Frequently Asked Questions
Who can be Charged with Domestic Assault?
Defence to Domestic Assault Charges in Brampton?
-Defence of Person
-Defence of Property
Counselling and Domestic Violence Classes
What are the Penalties for a Domestic Assault Conviction in Brampton?
Assaulting a Peace Officer
Sexual Assault Law in Canada
Consequences of a Criminal Record
Keeping Charges Private
Travel & US Waivers
Vulnerable Sector Screening
Elements of a Crime
Who can be Charged with Domestic Assault?
Anyone and everyone who is in an intimate relationship may be charged with domestic assault if they assault their partner. Domestic assault is one of the most common charges laid in Peel region and surrounding areas. Our Firm has dealt with a wide array of individuals from blue collar workers, to students, to highly educated professionals. An individual does not have to be married to their partner to be charged with a domestic assault. The relationship need only been categorized as “intimate” which includes everything from married couples to those who are casually dating, to those who have dated in the past. Same-sex couples are also included in this list.
Defences to Domestic Assault Charges in Brampton
The defences available for a domestic assault charge are the same defences available for a simple assault charge. The best defence to a domestic assault charge will depend largely on the facts of the case. In the majority of cases, defendants will come to an agreement with the Crown before the case ever reaches trial. In situations where the allegations against the accused lack veracity or where there is no reasonable prospect of conviction, the Crown may agree to withdrawal the charges against the accused. Peel Region is often known as “no deal Peel” because Crowns are reluctant to make plea bargains favourable to defendants. This is especially true when dealing with domestic assault charges in Peel Region.
Where the allegations are legitimate, however, a more comprehensive defence will be necessary. There are four common defences available for those who have been charged with a domestic abuse offence including;
- Defence of person
- Defence of property
- Reflex action
An individual who has been charged with domestic violence may argue that their partner consented to the alleged assault. This defence is rarely used and will require the alleged victim to testify that they consented to the physical contact.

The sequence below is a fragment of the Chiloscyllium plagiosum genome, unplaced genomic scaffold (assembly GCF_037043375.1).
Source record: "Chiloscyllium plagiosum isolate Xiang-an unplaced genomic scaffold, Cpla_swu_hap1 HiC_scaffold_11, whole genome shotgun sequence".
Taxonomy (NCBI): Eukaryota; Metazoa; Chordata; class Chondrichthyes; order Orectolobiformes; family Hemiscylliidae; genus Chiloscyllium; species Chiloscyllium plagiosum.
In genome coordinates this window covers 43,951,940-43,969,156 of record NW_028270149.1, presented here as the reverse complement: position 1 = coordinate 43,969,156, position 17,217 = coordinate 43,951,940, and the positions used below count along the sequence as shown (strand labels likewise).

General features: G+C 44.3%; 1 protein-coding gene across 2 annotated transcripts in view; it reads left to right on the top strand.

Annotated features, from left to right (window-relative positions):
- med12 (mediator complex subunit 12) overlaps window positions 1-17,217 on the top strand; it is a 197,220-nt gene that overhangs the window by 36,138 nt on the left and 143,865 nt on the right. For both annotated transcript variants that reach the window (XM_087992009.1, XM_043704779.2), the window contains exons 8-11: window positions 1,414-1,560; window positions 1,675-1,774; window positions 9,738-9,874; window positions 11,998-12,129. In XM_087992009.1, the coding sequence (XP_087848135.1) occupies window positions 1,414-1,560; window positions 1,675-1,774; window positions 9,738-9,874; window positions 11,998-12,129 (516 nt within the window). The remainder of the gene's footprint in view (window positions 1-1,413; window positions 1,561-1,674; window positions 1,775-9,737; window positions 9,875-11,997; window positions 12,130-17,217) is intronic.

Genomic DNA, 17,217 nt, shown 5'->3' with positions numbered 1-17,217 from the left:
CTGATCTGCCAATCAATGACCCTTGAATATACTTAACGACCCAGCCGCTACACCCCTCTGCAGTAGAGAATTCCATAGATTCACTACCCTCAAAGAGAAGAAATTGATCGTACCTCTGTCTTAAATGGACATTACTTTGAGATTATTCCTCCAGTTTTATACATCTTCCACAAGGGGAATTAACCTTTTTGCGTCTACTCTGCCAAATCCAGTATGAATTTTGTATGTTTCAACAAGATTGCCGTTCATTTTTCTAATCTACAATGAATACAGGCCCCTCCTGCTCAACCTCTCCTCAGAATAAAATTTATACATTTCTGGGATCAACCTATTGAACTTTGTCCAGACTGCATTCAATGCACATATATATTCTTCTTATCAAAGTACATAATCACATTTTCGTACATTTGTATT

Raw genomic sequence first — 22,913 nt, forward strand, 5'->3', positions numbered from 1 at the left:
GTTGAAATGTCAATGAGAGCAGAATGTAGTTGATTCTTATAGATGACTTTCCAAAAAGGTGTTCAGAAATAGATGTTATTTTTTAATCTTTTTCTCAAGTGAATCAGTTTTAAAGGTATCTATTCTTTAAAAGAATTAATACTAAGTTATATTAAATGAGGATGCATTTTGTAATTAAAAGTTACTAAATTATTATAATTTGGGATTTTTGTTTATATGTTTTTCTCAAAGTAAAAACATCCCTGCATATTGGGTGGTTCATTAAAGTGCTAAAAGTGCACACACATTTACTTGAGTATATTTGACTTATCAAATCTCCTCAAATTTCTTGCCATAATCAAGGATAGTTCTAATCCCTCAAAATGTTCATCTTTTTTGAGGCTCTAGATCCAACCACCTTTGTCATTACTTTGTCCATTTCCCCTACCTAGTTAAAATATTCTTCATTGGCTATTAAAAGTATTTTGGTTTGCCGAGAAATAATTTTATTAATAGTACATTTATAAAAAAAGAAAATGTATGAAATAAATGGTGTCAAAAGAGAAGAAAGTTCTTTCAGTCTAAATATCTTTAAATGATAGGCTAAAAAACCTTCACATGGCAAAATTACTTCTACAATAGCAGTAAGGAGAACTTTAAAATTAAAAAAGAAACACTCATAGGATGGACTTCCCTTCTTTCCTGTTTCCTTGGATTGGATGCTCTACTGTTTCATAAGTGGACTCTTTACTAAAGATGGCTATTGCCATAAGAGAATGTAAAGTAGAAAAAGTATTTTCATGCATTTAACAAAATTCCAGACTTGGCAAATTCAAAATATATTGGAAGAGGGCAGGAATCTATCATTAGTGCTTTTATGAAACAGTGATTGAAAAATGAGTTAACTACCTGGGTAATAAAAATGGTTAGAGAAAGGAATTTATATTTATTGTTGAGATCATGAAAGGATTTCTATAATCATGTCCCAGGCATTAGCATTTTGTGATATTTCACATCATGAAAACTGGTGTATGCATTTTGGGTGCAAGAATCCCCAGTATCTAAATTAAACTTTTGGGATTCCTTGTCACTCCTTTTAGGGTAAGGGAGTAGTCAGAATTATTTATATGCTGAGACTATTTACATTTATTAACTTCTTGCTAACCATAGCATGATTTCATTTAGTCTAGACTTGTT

Defence of Person
As with any assault charge, the defendant may also argue defence of self. Where the complainant was using physical force against the defendant, the defendant is legally entitled to use force to defend themselves. For this defence to be successful, the defendant must convince the Court that they used only the force reasonably necessary to stop their partners attack on them.
Defence of Property
A defendant may also argue defence of property. This defence can be used when the defendant was in “peaceful possession” of property and is being threatened by their intimate partner. If the complainant were trespassing on the defendant’s property or attempting to damage the defendant’s property, the defendant is legally permitted to use force to remove the complainant.
The final defence available to an individual charged with domestic assault is reflexive action. In rare circumstances, a defendant may be able to argue that their assault on their intimate partner was not an assault because it lacked intent. For the Crown to have a defendant convicted, they must prove not only that the accused committed the physical assault, but also that the defendant intended to assault the complainant. Where the actions of the defendant were reflexive, and thus without any intent, they will not be considered a criminal assault.
Counselling and Domestic Violence Classes
In situations where none of the above defences are deemed viable based on the facts of the case, the defendant may be required to enroll in domestic violence courses either to lessen their sentence or as part of their sentence upon conviction. One common program offered to those charged with domestic assault in Peel Region is the Partner Assault Response (PAR) Program. The PAR Program is a psycho-educational program which combines counselling and education for those who have been accused or convicted of domestic violence.
What are the Penalties for Being Convicted of Domestic Assault in Brampton?
An individual who is charged with a domestic violence offence will face the same penalties as an individual charged with assault, as there is no separate offence for assaults occurring in domestic violence situations. That being said, incidents of domestic assault are often prosecuted more vigorously than other assault offences and those convicted are often sentenced more harshly.